Whether you call it “working from home,” or your “virtual office,” the idea is the same: Your network is configured to give you and your staff the ability to work from some location other than the office.

While most business owners and managers pulling 60+ hour work -weeks love the idea, they often fear that employees working from home won’t be as productive, or won’t take their job seriously, but this fear is on the decline.

The International Telework Association & Council (ITAC, reports that the number of workers who telecommute at least once a week has topped 23 million and is continuing to grow.

While telecommuting will not work in every situation, there is no doubt that technology has made working from home extremely practical whether a few times a month or every week.

Offering Work From Home Options Makes Your Company More Competitive
As a matter of fact, offering work-from-home options can give you a competitive advantage in attracting and retaining the best employees:

• Employees who are sick can continue to work without infecting the office or losing an entire work day.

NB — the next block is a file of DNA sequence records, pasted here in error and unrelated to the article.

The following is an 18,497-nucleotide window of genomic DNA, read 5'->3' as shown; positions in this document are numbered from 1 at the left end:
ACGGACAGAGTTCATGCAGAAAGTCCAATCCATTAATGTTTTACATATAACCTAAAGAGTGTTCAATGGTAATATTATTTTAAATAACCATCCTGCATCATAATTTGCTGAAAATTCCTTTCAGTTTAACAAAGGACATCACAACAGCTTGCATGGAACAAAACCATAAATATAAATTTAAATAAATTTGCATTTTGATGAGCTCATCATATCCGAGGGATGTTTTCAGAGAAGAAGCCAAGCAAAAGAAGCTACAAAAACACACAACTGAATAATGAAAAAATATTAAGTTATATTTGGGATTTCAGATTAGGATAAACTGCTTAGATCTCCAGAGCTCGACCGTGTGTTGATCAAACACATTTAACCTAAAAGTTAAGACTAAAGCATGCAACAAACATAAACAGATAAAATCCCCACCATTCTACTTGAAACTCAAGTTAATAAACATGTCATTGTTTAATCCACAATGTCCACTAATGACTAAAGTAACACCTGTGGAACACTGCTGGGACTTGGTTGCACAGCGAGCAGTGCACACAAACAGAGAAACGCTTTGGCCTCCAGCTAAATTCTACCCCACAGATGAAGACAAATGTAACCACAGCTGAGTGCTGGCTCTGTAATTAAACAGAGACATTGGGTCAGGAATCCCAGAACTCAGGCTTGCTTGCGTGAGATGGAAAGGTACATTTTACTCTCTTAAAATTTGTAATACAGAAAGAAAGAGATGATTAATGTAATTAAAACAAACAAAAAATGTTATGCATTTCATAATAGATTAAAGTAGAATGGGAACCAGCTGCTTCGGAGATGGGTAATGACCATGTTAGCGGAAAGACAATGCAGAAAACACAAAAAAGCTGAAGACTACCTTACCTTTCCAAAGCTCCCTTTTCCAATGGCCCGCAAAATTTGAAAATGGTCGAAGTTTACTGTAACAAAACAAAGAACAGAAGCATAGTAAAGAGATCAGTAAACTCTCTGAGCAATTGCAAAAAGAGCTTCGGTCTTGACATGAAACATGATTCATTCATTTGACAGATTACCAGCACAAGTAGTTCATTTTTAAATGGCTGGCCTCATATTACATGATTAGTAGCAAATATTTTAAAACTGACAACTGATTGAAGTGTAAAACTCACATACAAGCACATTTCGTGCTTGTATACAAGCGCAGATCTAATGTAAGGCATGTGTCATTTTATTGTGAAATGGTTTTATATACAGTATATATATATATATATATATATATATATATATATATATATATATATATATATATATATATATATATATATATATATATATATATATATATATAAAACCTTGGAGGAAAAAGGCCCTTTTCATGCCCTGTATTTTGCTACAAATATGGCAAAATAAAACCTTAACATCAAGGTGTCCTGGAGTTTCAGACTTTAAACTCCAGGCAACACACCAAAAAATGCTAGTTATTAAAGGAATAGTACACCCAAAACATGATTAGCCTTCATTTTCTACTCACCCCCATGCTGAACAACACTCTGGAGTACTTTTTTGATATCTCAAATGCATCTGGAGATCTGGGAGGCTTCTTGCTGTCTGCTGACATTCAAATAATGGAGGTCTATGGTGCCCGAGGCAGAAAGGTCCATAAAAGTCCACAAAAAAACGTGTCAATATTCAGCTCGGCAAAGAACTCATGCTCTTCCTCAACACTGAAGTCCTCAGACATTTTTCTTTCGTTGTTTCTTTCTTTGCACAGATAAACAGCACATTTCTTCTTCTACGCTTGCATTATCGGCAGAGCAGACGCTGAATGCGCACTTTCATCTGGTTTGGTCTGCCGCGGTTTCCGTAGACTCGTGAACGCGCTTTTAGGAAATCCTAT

• Employees forced to stay home to take care of sick family members can continue to work instead of taking off long periods.
• Inclement weather or heavily congested traffic won’t shut down your office.
• Key managers with a heavy workload will actually be more productive if given the ability to work from home on evenings and weekends.
• Allowing employees flexibility during peak workloads (e.g. CPAs during tax season) makes employees happier to put in the extra hours from a home office.
• Employees with temporary or permanent disabilities can continue to be fully functional in a home environment.

Telecommuting Improves Employee Productivity And Retention
ITAC reports that enabling key employees the ability to work from home actually increases their productivity, leads to fewer sick days, and a better work/life balance which in turn, reduces turnover. After all, an employee who is given the benefit of working from home will often pass up higher paying job offers that will require them to be in an office 40 hours a week.

For the business, telecommuting saves on rent and utilities and can help avoid the heavy expense of renting additional office space or moving to larger locations.

Most business owners will test a “work from home” program by only giving themselves and a few key managers the ability to work from home. Often, this is for after-hours access. Once the technology is set up and tested, a few additional key staff can be permitted to work from home on special occasions, while traveling, sick, or otherwise unable to come in.

The Ultimate Small Business Owners Guide To Setting Up A ‘Work From Home’ Program Or Remote Network Access

If you are thinking about investing in the technology to allow your staff to work from home or a remote location—DON’T—at least not until you read this informative new report.